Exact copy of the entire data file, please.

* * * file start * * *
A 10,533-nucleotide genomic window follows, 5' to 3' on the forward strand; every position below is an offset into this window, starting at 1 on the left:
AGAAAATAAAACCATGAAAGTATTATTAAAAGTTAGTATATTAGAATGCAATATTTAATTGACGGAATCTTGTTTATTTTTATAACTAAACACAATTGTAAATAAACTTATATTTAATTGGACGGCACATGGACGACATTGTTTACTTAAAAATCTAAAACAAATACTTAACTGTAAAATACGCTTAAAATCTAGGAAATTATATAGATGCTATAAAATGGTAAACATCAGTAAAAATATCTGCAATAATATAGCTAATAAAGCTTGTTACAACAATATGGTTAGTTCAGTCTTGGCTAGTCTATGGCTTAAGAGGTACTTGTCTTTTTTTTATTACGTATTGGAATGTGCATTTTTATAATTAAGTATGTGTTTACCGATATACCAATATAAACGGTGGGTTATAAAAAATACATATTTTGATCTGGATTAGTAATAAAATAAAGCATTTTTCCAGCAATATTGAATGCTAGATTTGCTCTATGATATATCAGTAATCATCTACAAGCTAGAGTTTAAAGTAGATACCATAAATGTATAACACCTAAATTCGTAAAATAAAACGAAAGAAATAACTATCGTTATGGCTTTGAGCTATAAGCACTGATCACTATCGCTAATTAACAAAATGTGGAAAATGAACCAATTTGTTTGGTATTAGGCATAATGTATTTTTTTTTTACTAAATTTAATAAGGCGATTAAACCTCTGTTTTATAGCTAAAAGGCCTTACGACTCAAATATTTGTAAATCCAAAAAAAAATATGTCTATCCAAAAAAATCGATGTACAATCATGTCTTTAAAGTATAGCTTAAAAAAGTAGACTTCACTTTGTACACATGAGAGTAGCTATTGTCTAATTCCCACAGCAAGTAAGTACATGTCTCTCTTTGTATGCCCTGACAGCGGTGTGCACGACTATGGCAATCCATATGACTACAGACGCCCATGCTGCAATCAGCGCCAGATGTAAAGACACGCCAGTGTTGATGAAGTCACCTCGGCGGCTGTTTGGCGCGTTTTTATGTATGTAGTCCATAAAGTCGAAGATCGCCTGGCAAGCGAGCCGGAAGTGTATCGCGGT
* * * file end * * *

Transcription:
A 10,533-nucleotide genomic window follows, 5' to 3' on the forward strand; every position below is an offset into this window, starting at 1 on the left:
AGAAAATAAAACCATGAAAGTATTATTAAAAGTTAGTATATTAGAATGCAATATTTAATTGACGGAATCTTGTTTATTTTTATAACTAAACACAATTGTAAATAAACTTATATTTAATTGGACGGCACATGGACGACATTGTTTACTTAAAAATCTAAAACAAATACTTAACTGTAAAATACGCTTAAAATCTAGGAAATTATATAGATGCTATAAAATGGTAAACATCAGTAAAAATATCTGCAATAATATAGCTAATAAAGCTTGTTACAACAATATGGTTAGTTCAGTCTTGGCTAGTCTATGGCTTAAGAGGTACTTGTCTTTTTTTTATTACGTATTGGAATGTGCATTTTTATAATTAAGTATGTGTTTACCGATATACCAATATAAACGGTGGGTTATAAAAAATACATATTTTGATCTGGATTAGTAATAAAATAAAGCATTTTTCCAGCAATATTGAATGCTAGATTTGCTCTATGATATATCAGTAATCATCTACAAGCTAGAGTTTAAAGTAGATACCATAAATGTATAACACCTAAATTCGTAAAATAAAACGAAAGAAATAACTATCGTTATGGCTTTGAGCTATAAGCACTGATCACTATCGCTAATTAACAAAATGTGGAAAATGAACCAATTTGTTTGGTATTAGGCATAATGTATTTTTTTTTTACTAAATTTAATAAGGCGATTAAACCTCTGTTTTATAGCTAAAAGGCCTTACGACTCAAATATTTGTAAATCCAAAAAAAAATATGTCTATCCAAAAAAATCGATGTACAATCATGTCTTTAAAGTATAGCTTAAAAAAGTAGACTTCACTTTGTACACATGAGAGTAGCTATTGTCTAATTCCCACAGCAAGTAAGTACATGTCTCTCTTTGTATGCCCTGACAGCGGTGTGCACGACTATGGCAATCCATATGACTACAGACGCCCATGCTGCAATCAGCGCCAGATGTAAAGACACGCCAGTGTTGATGAAGTCACCTCGGCGGCTGTTTGGCGCGTTTTTATGTATGTAGTCCATAAAGTCGAAGATCGCCTGGCAAGCGAGCCGGAAGTGTATCGCGGT